Acoustic Floor Systems

Excessive sound can have an interesting effect on people – from causing stress or headaches to decreasing levels of learning and focus. The easiest way to reduce sound is to control the source. In this case, acoustic flooring is key to controlling sound and creating a positive environment.

For schools, proper acoustic performance creates a quiet atmosphere to help children learn. In offices, it reduces stress and can help prevent agitation. For hospitals and elderly homes, more peaceful environments help people recover – even if the medical staff is busy working around them.

 
Sports Floor Systems - Livingston Gymnasium - Acousti Engineering     Sports Floor Systems - Gymnasium - Acousti Engineering
 

What is Acoustic Flooring?

When it comes to flooring, the more muffled the sound, the better. However, not all flooring choices are naturally sound absorbent – such as hard flooring including tile or stone.

That’s where acoustic floor systems come into play.

More than just the top layer of flooring affects sound transmission. The underlayment and subfloor, adhesives and sealants can all also be contributing factors. If used on a higher floor in a multi-story structure, insulation between the floor of one room and the ceiling of the room below also plays a part in decreasing sound.

As leaders in acoustic systems and solutions, Acousti Engineering Company of Florida has the knowledge and expertise to find you an acoustic flooring system that will suit your project and budget.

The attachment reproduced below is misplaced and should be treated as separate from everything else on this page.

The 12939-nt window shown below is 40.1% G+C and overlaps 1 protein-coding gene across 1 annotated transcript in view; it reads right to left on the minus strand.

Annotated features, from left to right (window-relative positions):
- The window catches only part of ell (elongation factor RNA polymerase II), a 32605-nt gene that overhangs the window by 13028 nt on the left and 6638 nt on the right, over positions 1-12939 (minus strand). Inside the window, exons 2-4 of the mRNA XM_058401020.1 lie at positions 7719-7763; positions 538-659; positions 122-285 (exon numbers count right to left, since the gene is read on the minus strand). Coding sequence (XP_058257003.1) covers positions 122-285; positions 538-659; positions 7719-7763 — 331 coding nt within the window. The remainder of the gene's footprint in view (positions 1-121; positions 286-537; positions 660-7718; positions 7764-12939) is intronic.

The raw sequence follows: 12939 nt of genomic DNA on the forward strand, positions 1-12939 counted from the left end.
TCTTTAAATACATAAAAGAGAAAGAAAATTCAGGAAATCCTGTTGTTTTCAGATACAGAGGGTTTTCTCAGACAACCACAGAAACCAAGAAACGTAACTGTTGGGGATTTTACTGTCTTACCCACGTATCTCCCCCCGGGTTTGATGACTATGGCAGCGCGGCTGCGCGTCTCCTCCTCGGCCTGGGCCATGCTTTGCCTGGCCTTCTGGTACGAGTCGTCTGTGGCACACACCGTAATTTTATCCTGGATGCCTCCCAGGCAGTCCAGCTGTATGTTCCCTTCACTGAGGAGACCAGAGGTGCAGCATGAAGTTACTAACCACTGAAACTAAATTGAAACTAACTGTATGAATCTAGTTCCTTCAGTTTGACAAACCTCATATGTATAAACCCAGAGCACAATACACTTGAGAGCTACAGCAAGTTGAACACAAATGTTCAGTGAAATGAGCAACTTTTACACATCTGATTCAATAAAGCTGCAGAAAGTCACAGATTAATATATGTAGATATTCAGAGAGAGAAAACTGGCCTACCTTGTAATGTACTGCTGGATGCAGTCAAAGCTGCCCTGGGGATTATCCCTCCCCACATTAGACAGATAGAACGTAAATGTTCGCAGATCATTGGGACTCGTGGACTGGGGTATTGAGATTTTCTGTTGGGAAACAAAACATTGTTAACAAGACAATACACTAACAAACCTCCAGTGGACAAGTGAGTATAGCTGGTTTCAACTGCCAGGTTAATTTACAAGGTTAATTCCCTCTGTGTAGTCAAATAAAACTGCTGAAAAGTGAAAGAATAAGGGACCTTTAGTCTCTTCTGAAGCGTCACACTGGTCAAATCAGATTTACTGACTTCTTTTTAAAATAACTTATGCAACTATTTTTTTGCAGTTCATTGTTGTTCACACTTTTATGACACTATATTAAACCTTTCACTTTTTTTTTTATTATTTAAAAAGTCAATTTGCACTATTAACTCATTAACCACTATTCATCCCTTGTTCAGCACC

Common Soundproofing Options for Flooring

The first option in sound reduction through flooring is to choose a material that absorbs more sound.

For example, carpet is the most absorbent flooring option available. Sound waves are effectively absorbed and deflected by the carpet and by the padding under the carpet, and the level of sound absorption can be improved with a thicker pad. Carpet is usually the cheapest option in the short run, but can also cause issues in terms of durability, cleaning, and allergy aggravation.

Another option to help absorb sound is using an acoustic underlayment – which is applied over the subflooring but underneath the final flooring. Common underlay materials include cork, vinyl, rubber, and foam.

For more information on our acoustic floor systems or to request a quote, contact us here.